This post is part of the Breast-Kept Secrets: Breastfeeding Advice from One Mom to Another series. Go back and read all posts here.
I’ll never forget how I struggled as a first-time breastfeeding mom–especially during the early days! My milk did not arrive until day 5, and I clearly remember taking a bath and looking at my breasts with tears streaming down my face.
“Milk! Come in! Come in!”
It had been my dream to breastfeed, and in my postpartum emotional daze, I thought my milk would never arrive.
A friend of mine from church, Monica, was a former lactation consultant. She volunteered to come over to my house and help me learn the ropes, as it seemed I couldn’t keep my baby awake long enough to bring my milk in.
Monica gave me what I believe to be the very BEST breastfeeding advice. I believe it was this wisdom that gave me the push I needed to persevere through those challenges and other breastfeeding challenges that have come over the course of my now 50-month breastfeeding journey:
Give it two weeks.
That’s it? Yes, that’s it! It’s so simple yet profound.
Instead of feeling like you have to conquer this whole breastfeeding thing from your first days postpartum, just take it one day at a time, and resolve that, no matter what, you will continue to breastfeed for at least two weeks.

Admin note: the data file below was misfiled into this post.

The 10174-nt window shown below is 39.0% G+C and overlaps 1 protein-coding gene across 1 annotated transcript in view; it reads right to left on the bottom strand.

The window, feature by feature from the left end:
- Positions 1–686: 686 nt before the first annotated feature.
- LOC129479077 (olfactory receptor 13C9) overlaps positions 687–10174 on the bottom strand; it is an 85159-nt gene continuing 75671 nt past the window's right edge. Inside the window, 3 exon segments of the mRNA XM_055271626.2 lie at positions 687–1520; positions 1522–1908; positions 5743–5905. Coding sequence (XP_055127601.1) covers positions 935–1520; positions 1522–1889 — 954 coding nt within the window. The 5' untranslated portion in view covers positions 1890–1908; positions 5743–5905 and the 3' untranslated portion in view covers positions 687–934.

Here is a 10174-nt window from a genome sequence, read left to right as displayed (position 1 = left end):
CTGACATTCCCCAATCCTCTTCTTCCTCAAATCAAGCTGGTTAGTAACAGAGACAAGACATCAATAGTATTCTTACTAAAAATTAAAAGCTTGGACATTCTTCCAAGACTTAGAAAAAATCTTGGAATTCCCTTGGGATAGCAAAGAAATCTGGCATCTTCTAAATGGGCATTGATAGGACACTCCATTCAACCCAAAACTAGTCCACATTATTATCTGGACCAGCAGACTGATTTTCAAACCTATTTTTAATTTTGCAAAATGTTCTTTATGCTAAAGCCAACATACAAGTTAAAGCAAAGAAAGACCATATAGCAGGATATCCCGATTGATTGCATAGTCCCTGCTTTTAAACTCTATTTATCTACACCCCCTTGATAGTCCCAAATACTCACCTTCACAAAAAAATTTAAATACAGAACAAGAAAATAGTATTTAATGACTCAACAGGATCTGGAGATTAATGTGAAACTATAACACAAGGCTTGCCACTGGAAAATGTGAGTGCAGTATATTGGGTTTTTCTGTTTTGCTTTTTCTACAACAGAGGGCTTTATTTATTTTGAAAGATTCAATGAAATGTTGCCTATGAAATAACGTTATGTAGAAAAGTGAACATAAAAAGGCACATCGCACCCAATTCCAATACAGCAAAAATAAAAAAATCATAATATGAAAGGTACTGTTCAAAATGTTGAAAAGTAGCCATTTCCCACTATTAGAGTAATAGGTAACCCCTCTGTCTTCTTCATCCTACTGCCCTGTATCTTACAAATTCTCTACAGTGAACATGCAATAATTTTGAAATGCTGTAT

Once those two weeks are up, go ahead and add two more. Next, commit to breastfeed for a month. Then make it two.
Before you know it, you will have breastfed for an entire year. That’s how it worked for me!
Those two weeks turned into:
22 months with Baby Girl #1
18 months with Baby Girl #2
10 months and counting with Baby Girl #3
Just give it two weeks. I know you can do it!
What is your best breastfeeding advice?
P.S. Wondering why you should breastfeed in the first place? Read HERE about some of the benefits of breastfeeding and how breastfeeding paves the way for a real food life!
Great advice! Hanging in there at first is definitely the first step towards a successful breastfeeding relationship.
I guess my advice would be to have faith in your body. It made a baby and it can feed it. JUST HAVE FAITH 🙂
I love this series! I’m not a mother…yet. But I do plan to breastfeed and am soaking up all of the information you are sharing. I’m sure that I will reference this series so much when my own little ones arrive.
Stacy @Stacy Makes Cents
Agreed. And I am SO GLAD that someone told me that before Annie was born – or I would have quit. For real. Two weeks. Amen.
I breastfed my son for a year and it was great! However, the 2nd time around, I had twins. We exclusively breastfed for 3mos. Icouldn’t produce enough no matter what to the point we were all in tears. So my best advice, is don’t beat yourself up if you can’t do it anymore. It took me from a state of un-happy, screaming, hungry babies – to sweet, giggling, full bundles of joy.
I had a lot of trouble in my baby’s 2nd and 3rd months (yeast infection, mastitis, my baby stopped gaining weight, etc) and the one thing I still remember to this day is what the lactation consultant told me when we realized my milk supply just wasn’t enough (after soooo much pumping!): “It doesn’t have to be all or nothing.”
I’m happy to say that I breastfed (along with giving him formula) for an entire year. I’ve had a couple of friends with supply issues who give up in the early days, but I’m proof that if you want to breastfeed, you can! Even if you still have to supplement, any little bit of breast milk helps. 🙂